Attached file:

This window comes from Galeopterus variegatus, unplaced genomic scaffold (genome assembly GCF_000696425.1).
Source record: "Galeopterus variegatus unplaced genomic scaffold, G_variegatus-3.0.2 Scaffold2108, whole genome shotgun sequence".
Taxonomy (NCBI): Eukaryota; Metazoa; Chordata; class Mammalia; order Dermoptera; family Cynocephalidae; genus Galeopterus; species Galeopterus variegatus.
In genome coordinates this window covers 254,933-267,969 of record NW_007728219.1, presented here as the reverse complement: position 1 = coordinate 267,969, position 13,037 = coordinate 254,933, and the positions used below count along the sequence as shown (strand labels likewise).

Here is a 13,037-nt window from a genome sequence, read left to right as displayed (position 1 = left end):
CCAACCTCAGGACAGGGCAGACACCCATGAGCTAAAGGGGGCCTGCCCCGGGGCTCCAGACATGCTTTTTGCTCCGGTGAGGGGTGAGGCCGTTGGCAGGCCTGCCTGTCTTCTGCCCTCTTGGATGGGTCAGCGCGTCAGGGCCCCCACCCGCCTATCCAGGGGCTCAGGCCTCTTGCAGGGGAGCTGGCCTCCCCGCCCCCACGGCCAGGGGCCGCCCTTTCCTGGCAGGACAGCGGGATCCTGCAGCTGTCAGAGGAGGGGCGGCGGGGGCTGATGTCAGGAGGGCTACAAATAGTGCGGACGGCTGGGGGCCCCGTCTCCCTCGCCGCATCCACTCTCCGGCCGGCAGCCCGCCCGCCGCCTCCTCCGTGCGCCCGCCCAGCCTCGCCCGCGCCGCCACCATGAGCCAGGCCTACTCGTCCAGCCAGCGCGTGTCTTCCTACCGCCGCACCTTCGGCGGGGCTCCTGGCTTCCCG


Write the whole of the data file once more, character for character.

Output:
This window comes from Galeopterus variegatus, unplaced genomic scaffold (genome assembly GCF_000696425.1).
Source record: "Galeopterus variegatus unplaced genomic scaffold, G_variegatus-3.0.2 Scaffold2108, whole genome shotgun sequence".
Taxonomy (NCBI): Eukaryota; Metazoa; Chordata; class Mammalia; order Dermoptera; family Cynocephalidae; genus Galeopterus; species Galeopterus variegatus.
In genome coordinates this window covers 254,933-267,969 of record NW_007728219.1, presented here as the reverse complement: position 1 = coordinate 267,969, position 13,037 = coordinate 254,933, and the positions used below count along the sequence as shown (strand labels likewise).

Here is a 13,037-nt window from a genome sequence, read left to right as displayed (position 1 = left end):
CCAACCTCAGGACAGGGCAGACACCCATGAGCTAAAGGGGGCCTGCCCCGGGGCTCCAGACATGCTTTTTGCTCCGGTGAGGGGTGAGGCCGTTGGCAGGCCTGCCTGTCTTCTGCCCTCTTGGATGGGTCAGCGCGTCAGGGCCCCCACCCGCCTATCCAGGGGCTCAGGCCTCTTGCAGGGGAGCTGGCCTCCCCGCCCCCACGGCCAGGGGCCGCCCTTTCCTGGCAGGACAGCGGGATCCTGCAGCTGTCAGAGGAGGGGCGGCGGGGGCTGATGTCAGGAGGGCTACAAATAGTGCGGACGGCTGGGGGCCCCGTCTCCCTCGCCGCATCCACTCTCCGGCCGGCAGCCCGCCCGCCGCCTCCTCCGTGCGCCCGCCCAGCCTCGCCCGCGCCGCCACCATGAGCCAGGCCTACTCGTCCAGCCAGCGCGTGTCTTCCTACCGCCGCACCTTCGGCGGGGCTCCTGGCTTCCCG